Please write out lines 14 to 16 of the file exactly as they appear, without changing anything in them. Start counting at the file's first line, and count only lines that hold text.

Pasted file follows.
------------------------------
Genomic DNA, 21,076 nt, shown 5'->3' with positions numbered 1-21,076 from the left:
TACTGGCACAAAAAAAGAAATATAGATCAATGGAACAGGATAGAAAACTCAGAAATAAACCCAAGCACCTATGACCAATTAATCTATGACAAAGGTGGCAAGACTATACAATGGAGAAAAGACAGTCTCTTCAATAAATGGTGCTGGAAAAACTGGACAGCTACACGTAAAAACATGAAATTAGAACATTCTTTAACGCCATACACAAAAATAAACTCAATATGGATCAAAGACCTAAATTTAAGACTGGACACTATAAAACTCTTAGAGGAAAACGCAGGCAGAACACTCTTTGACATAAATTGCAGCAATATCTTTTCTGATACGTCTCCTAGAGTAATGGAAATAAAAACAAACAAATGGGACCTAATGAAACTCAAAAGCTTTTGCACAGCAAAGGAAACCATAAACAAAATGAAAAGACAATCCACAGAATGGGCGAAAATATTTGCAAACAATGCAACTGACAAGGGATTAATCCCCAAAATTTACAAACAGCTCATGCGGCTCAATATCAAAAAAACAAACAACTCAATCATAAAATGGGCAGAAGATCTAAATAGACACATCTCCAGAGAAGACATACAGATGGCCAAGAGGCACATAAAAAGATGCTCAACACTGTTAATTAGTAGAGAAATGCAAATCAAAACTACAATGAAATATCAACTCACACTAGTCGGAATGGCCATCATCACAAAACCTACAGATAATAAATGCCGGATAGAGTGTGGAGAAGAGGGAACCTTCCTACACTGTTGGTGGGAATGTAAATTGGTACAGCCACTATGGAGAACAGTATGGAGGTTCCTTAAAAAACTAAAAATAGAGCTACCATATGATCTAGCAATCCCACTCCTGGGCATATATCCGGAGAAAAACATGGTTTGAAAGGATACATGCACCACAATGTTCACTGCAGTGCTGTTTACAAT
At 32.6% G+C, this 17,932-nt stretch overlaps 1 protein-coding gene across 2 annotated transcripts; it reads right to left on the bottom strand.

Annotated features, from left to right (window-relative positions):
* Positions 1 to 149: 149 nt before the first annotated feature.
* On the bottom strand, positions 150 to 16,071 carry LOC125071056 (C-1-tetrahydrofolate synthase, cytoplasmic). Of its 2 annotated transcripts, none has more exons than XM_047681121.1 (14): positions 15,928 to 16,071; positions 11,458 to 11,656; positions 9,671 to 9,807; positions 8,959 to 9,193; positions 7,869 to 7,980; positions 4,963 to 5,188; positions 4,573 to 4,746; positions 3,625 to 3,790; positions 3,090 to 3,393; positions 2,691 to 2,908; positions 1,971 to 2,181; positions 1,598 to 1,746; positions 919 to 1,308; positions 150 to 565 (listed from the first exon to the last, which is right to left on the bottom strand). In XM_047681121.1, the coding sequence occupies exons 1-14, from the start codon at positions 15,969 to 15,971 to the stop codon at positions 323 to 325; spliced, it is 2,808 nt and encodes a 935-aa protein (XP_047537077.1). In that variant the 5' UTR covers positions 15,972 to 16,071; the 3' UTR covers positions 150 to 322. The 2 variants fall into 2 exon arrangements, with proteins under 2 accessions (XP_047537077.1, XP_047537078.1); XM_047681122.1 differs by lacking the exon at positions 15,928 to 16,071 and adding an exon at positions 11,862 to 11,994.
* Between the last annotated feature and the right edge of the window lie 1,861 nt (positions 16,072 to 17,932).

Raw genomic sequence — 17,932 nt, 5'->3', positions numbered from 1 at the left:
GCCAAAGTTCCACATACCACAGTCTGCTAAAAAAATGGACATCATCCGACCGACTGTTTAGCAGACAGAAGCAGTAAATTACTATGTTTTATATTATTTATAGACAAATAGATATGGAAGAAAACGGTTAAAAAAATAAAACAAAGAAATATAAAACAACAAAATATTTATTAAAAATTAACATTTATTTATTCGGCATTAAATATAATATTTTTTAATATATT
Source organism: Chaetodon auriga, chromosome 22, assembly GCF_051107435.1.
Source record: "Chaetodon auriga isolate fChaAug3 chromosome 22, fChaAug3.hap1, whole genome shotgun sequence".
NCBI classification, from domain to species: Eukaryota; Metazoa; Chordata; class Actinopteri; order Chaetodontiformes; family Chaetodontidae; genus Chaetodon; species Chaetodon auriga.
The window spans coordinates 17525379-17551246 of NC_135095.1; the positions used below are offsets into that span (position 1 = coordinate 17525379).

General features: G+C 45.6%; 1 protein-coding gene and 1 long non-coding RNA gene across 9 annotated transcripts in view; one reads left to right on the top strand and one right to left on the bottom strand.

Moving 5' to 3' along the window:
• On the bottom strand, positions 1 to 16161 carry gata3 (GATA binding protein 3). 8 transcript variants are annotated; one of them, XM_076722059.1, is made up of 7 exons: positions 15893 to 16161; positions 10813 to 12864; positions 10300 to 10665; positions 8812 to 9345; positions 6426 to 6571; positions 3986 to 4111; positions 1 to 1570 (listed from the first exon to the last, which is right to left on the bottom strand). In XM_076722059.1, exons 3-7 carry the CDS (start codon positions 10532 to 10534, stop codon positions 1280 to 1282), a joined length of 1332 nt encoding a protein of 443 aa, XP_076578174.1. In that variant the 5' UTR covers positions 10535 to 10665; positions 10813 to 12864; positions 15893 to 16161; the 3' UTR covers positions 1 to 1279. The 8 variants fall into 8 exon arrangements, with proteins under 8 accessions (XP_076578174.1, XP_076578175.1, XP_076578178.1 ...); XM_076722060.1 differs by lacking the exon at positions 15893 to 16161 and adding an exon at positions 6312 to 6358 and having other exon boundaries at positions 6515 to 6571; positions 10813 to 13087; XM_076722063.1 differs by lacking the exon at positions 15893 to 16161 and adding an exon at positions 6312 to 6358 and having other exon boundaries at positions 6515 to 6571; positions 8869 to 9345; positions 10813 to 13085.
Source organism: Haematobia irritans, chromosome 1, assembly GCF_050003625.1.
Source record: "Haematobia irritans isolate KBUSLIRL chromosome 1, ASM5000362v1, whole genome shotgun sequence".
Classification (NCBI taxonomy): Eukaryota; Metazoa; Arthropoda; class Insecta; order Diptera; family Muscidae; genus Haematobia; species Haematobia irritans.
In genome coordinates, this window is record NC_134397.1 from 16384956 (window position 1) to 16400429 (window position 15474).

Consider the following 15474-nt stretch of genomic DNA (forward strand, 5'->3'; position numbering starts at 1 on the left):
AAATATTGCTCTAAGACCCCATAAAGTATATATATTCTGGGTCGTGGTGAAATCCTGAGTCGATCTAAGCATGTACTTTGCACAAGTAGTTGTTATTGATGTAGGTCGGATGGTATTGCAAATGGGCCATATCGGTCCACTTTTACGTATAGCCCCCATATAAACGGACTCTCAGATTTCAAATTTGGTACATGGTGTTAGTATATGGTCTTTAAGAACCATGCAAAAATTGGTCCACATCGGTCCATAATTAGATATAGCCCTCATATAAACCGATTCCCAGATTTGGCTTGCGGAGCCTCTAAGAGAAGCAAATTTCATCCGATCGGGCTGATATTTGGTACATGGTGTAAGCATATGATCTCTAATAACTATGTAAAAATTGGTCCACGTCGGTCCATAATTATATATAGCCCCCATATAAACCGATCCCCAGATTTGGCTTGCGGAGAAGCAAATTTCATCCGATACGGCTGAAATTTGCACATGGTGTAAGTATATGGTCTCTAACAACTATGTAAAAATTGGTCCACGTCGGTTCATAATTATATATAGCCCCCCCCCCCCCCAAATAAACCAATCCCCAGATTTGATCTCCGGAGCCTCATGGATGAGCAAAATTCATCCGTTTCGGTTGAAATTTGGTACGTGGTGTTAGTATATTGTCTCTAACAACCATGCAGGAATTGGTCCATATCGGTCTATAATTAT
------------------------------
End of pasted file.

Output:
General features: G+C 45.6%; 1 protein-coding gene and 1 long non-coding RNA gene across 9 annotated transcripts in view; one reads left to right on the top strand and one right to left on the bottom strand.

Moving 5' to 3' along the window:
• On the bottom strand, positions 1 to 16161 carry gata3 (GATA binding protein 3). 8 transcript variants are annotated; one of them, XM_076722059.1, is made up of 7 exons: positions 15893 to 16161; positions 10813 to 12864; positions 10300 to 10665; positions 8812 to 9345; positions 6426 to 6571; positions 3986 to 4111; positions 1 to 1570 (listed from the first exon to the last, which is right to left on the bottom strand). In XM_076722059.1, exons 3-7 carry the CDS (start codon positions 10532 to 10534, stop codon positions 1280 to 1282), a joined length of 1332 nt encoding a protein of 443 aa, XP_076578174.1. In that variant the 5' UTR covers positions 10535 to 10665; positions 10813 to 12864; positions 15893 to 16161; the 3' UTR covers positions 1 to 1279. The 8 variants fall into 8 exon arrangements, with proteins under 8 accessions (XP_076578174.1, XP_076578175.1, XP_076578178.1 ...); XM_076722060.1 differs by lacking the exon at positions 15893 to 16161 and adding an exon at positions 6312 to 6358 and having other exon boundaries at positions 6515 to 6571; positions 10813 to 13087; XM_076722063.1 differs by lacking the exon at positions 15893 to 16161 and adding an exon at positions 6312 to 6358 and having other exon boundaries at positions 6515 to 6571; positions 8869 to 9345; positions 10813 to 13085.